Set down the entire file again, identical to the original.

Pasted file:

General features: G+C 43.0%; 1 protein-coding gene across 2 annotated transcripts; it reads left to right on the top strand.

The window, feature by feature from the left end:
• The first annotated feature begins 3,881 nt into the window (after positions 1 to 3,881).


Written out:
General features: G+C 43.0%; 1 protein-coding gene across 2 annotated transcripts; it reads left to right on the top strand.

The window, feature by feature from the left end:
• The first annotated feature begins 3,881 nt into the window (after positions 1 to 3,881).